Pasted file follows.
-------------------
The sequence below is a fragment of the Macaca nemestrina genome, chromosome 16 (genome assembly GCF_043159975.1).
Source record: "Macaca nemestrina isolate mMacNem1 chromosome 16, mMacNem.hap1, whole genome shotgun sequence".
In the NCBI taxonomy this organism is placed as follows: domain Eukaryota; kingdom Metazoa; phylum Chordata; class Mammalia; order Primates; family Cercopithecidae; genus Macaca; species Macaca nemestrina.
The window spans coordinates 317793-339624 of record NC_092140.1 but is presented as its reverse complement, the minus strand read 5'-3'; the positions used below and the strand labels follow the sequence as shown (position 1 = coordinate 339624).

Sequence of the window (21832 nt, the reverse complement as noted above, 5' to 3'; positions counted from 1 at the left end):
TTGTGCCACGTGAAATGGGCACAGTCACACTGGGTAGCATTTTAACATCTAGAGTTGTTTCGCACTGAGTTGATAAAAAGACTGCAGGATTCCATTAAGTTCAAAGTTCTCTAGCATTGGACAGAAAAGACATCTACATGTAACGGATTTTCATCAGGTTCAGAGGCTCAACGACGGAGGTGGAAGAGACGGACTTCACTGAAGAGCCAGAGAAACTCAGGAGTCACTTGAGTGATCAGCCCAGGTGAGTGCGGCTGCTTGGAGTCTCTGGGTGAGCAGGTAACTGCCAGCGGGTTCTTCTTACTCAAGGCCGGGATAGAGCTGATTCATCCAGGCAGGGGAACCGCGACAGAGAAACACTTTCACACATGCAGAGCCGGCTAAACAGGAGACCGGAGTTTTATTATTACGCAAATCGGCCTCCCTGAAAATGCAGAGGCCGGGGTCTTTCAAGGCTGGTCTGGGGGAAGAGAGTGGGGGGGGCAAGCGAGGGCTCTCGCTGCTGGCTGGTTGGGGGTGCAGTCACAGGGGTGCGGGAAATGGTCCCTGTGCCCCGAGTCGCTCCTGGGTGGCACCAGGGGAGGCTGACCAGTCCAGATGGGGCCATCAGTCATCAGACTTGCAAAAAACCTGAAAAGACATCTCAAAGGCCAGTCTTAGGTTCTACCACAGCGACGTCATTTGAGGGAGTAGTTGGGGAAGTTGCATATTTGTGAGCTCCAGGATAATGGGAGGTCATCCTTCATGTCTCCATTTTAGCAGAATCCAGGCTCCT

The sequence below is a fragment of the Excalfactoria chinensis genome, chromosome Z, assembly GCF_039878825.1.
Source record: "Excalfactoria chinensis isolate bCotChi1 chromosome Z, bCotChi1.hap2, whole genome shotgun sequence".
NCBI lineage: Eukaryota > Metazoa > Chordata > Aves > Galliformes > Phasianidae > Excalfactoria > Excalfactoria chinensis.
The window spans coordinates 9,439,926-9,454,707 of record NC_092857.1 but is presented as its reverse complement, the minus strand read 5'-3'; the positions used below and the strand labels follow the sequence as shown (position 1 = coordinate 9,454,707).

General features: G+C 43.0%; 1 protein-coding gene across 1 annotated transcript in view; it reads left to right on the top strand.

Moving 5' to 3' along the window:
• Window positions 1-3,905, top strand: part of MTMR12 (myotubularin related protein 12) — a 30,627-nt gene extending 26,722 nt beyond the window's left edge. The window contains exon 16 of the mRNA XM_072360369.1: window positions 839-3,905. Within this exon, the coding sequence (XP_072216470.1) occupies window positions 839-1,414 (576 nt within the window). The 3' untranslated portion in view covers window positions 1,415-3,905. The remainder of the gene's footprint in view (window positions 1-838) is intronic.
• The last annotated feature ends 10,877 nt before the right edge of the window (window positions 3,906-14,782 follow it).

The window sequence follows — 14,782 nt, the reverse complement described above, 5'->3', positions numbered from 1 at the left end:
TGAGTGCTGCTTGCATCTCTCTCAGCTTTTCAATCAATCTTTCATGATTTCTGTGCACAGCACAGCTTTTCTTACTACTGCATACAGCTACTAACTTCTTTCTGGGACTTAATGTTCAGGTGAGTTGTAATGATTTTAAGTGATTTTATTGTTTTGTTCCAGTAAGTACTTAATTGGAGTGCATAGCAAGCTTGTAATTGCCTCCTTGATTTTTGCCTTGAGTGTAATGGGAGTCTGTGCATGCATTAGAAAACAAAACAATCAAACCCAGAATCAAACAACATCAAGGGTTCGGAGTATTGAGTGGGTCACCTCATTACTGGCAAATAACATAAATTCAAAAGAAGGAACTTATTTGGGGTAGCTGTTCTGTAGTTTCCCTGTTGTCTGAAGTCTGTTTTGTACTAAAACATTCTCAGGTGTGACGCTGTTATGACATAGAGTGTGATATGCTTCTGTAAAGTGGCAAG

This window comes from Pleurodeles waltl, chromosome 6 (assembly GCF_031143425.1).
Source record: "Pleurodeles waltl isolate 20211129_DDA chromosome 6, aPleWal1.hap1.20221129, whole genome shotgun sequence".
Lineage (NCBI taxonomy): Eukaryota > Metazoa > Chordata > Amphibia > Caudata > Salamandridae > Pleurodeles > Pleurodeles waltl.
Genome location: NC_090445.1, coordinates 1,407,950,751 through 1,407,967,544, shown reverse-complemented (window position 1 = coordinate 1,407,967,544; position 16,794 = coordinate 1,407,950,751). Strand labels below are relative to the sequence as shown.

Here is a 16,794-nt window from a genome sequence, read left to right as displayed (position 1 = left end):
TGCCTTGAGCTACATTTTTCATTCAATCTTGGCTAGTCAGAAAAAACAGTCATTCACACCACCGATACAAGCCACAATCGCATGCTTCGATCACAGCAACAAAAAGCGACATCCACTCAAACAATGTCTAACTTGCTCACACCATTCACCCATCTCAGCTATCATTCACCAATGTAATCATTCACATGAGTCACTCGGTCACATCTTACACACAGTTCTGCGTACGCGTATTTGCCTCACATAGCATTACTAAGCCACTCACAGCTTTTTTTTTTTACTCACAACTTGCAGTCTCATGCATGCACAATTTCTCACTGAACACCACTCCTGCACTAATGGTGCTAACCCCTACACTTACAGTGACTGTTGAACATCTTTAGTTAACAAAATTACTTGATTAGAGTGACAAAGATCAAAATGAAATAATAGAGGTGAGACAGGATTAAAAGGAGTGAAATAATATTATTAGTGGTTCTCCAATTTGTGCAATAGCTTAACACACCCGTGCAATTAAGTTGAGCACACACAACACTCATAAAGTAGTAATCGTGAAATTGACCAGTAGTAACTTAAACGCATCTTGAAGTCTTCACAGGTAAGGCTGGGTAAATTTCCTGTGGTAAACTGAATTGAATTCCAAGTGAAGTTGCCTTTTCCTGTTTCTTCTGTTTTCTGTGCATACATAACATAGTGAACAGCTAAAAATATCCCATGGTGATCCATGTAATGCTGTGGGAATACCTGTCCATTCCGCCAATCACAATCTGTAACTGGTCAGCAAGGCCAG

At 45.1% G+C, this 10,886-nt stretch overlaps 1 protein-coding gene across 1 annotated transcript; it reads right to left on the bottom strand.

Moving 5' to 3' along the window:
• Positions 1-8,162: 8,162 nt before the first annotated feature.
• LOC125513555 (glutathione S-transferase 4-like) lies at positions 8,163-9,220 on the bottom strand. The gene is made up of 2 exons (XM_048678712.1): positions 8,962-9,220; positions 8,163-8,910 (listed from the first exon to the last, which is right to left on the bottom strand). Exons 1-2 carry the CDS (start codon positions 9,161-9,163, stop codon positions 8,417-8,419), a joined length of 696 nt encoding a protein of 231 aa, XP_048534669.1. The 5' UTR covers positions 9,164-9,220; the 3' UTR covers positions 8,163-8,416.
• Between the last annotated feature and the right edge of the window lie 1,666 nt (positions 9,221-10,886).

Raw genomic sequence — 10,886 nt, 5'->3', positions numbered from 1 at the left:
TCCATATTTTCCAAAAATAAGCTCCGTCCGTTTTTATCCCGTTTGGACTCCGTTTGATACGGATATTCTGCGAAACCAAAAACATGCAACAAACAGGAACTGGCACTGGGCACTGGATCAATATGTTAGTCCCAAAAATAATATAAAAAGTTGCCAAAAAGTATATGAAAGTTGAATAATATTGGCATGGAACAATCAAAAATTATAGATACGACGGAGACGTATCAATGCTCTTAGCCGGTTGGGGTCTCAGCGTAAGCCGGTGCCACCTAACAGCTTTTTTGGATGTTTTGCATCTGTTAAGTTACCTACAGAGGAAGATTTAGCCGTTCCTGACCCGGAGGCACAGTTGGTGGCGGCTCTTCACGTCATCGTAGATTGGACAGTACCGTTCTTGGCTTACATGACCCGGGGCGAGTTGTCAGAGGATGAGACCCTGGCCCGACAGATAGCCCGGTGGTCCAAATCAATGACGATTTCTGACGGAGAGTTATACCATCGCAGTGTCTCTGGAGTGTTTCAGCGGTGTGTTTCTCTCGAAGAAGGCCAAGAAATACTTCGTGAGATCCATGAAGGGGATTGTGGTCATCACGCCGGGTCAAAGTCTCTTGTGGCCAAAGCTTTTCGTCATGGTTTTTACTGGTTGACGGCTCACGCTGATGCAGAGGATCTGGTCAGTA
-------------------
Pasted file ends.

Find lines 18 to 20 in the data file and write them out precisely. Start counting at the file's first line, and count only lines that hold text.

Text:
Source record: "Pleurodeles waltl isolate 20211129_DDA chromosome 6, aPleWal1.hap1.20221129, whole genome shotgun sequence".
Lineage (NCBI taxonomy): Eukaryota > Metazoa > Chordata > Amphibia > Caudata > Salamandridae > Pleurodeles > Pleurodeles waltl.
Genome location: NC_090445.1, coordinates 1,407,950,751 through 1,407,967,544, shown reverse-complemented (window position 1 = coordinate 1,407,967,544; position 16,794 = coordinate 1,407,950,751). Strand labels below are relative to the sequence as shown.